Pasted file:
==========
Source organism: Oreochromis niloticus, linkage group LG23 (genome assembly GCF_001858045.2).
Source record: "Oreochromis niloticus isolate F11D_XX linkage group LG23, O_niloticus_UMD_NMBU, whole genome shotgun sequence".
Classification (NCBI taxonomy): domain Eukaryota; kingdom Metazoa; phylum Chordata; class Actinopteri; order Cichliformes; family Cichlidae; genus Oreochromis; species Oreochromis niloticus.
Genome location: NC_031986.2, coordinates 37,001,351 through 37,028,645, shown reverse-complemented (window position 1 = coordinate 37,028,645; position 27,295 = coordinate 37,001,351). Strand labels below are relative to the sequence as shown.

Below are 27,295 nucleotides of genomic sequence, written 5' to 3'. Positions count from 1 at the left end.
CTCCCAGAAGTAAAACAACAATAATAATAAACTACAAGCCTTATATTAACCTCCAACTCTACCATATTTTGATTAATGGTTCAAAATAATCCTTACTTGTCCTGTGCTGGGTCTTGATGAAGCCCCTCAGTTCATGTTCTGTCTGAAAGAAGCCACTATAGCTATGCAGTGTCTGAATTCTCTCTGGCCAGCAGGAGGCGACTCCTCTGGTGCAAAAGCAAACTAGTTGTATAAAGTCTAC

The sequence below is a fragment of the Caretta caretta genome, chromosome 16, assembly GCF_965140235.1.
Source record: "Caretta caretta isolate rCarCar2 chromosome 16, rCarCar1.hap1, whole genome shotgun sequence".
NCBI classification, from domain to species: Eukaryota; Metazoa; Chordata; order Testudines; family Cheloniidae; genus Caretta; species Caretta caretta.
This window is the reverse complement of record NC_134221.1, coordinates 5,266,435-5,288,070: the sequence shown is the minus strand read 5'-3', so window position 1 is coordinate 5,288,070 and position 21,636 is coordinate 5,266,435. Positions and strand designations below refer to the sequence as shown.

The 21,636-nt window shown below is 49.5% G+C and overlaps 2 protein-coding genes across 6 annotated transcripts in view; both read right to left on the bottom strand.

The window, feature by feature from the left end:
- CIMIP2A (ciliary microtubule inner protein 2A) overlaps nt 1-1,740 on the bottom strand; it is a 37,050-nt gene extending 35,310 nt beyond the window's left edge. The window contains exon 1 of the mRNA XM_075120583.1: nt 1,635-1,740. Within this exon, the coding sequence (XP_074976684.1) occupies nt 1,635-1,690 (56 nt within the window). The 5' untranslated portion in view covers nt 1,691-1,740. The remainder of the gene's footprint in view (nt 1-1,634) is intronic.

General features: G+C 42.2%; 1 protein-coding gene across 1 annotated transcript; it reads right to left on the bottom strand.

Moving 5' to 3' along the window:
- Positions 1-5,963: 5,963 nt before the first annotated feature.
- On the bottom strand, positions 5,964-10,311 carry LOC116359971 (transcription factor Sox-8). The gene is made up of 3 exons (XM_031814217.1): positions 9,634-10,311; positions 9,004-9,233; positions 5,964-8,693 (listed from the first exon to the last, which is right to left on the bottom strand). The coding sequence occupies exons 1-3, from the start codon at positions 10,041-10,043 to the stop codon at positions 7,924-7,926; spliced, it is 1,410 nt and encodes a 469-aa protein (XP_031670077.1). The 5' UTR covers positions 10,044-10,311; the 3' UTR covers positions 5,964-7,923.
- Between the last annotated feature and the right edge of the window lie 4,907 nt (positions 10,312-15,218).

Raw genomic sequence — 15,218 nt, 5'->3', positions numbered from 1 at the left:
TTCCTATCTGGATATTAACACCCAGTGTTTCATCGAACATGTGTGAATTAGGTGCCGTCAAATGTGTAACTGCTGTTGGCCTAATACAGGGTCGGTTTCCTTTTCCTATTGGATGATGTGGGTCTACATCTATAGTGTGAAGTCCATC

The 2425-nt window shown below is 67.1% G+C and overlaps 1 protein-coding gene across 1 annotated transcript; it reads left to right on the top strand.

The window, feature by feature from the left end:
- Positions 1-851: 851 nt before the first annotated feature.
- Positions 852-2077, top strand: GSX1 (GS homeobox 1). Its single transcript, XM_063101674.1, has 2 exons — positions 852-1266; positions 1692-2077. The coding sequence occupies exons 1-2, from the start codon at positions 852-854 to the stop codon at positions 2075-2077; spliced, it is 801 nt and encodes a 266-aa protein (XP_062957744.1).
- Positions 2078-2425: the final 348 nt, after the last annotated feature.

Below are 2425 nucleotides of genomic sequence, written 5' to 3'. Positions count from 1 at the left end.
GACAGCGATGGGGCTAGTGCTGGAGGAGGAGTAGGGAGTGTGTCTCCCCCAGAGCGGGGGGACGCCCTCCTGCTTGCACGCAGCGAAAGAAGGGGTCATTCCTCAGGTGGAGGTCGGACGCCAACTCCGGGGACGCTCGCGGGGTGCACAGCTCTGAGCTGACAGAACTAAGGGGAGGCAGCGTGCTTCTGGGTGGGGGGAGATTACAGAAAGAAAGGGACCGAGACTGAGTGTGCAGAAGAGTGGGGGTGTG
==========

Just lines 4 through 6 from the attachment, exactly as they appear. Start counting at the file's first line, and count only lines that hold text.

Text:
Genome location: NC_031986.2, coordinates 37,001,351 through 37,028,645, shown reverse-complemented (window position 1 = coordinate 37,028,645; position 27,295 = coordinate 37,001,351). Strand labels below are relative to the sequence as shown.

Below are 27,295 nucleotides of genomic sequence, written 5' to 3'. Positions count from 1 at the left end.
CTCCCAGAAGTAAAACAACAATAATAATAAACTACAAGCCTTATATTAACCTCCAACTCTACCATATTTTGATTAATGGTTCAAAATAATCCTTACTTGTCCTGTGCTGGGTCTTGATGAAGCCCCTCAGTTCATGTTCTGTCTGAAAGAAGCCACTATAGCTATGCAGTGTCTGAATTCTCTCTGGCCAGCAGGAGGCGACTCCTCTGGTGCAAAAGCAAACTAGTTGTATAAAGTCTAC